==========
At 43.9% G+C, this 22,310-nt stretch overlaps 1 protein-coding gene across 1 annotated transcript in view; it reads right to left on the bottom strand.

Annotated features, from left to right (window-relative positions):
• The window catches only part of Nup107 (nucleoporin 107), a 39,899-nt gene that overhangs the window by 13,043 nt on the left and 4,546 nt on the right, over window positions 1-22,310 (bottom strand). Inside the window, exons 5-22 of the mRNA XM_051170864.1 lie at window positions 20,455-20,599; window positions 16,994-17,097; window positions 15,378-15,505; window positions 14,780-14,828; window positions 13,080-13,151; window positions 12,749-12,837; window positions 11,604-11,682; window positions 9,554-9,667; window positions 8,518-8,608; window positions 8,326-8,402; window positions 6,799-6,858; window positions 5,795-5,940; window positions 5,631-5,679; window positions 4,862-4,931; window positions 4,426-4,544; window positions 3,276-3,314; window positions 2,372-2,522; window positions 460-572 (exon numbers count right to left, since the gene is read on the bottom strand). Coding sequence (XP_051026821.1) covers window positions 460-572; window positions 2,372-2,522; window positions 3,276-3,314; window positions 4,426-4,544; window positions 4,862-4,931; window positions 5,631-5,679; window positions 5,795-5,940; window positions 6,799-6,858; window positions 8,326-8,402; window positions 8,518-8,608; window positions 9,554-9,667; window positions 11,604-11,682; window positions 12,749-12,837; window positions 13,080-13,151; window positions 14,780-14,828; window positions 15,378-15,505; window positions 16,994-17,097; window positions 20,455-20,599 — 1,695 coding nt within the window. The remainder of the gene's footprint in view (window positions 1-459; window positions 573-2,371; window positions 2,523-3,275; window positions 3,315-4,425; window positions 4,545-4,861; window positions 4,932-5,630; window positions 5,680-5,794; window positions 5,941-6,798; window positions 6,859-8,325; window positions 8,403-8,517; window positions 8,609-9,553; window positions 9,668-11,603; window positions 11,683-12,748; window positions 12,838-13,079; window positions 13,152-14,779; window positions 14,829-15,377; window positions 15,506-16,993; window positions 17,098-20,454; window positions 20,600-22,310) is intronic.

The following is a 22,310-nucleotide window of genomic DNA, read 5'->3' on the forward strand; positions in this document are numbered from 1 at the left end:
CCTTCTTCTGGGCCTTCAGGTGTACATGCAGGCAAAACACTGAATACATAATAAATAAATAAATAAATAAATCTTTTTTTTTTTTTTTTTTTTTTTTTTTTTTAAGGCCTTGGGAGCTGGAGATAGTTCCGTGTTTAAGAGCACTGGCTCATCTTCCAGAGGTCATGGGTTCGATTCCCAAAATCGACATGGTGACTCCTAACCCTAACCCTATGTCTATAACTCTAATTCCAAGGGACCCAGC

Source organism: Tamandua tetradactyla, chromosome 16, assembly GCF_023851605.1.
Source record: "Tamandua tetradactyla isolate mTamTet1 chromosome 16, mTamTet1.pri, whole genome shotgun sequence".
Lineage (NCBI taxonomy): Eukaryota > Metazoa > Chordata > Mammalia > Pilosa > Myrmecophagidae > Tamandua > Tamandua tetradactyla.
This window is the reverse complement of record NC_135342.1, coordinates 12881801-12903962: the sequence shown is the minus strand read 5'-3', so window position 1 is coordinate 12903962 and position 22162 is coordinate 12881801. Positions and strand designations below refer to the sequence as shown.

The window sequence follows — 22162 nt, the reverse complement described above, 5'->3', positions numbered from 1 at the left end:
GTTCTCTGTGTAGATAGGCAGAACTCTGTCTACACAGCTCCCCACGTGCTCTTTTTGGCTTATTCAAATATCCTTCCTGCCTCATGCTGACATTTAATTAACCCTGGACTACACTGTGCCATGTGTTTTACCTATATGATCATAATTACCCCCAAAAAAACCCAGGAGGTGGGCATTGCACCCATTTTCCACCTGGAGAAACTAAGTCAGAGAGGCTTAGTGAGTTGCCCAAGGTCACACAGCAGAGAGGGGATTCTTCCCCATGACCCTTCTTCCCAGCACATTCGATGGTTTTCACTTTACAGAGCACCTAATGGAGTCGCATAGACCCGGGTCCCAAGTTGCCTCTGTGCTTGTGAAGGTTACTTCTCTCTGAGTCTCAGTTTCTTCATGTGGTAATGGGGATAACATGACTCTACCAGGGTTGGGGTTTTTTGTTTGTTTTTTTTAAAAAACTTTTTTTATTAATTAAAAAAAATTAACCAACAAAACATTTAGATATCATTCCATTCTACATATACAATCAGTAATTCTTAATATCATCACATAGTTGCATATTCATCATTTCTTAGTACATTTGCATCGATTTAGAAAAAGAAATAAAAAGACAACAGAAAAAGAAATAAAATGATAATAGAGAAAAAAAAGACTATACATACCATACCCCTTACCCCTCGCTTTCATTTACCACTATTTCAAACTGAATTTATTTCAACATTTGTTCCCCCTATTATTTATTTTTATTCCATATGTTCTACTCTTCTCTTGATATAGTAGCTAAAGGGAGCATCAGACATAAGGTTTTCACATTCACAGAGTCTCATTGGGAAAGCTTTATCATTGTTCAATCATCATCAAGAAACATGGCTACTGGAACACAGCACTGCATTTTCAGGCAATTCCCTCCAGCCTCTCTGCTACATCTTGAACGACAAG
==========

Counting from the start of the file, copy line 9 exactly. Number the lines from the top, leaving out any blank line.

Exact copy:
This window is the reverse complement of record NC_135342.1, coordinates 12881801-12903962: the sequence shown is the minus strand read 5'-3', so window position 1 is coordinate 12903962 and position 22162 is coordinate 12881801. Positions and strand designations below refer to the sequence as shown.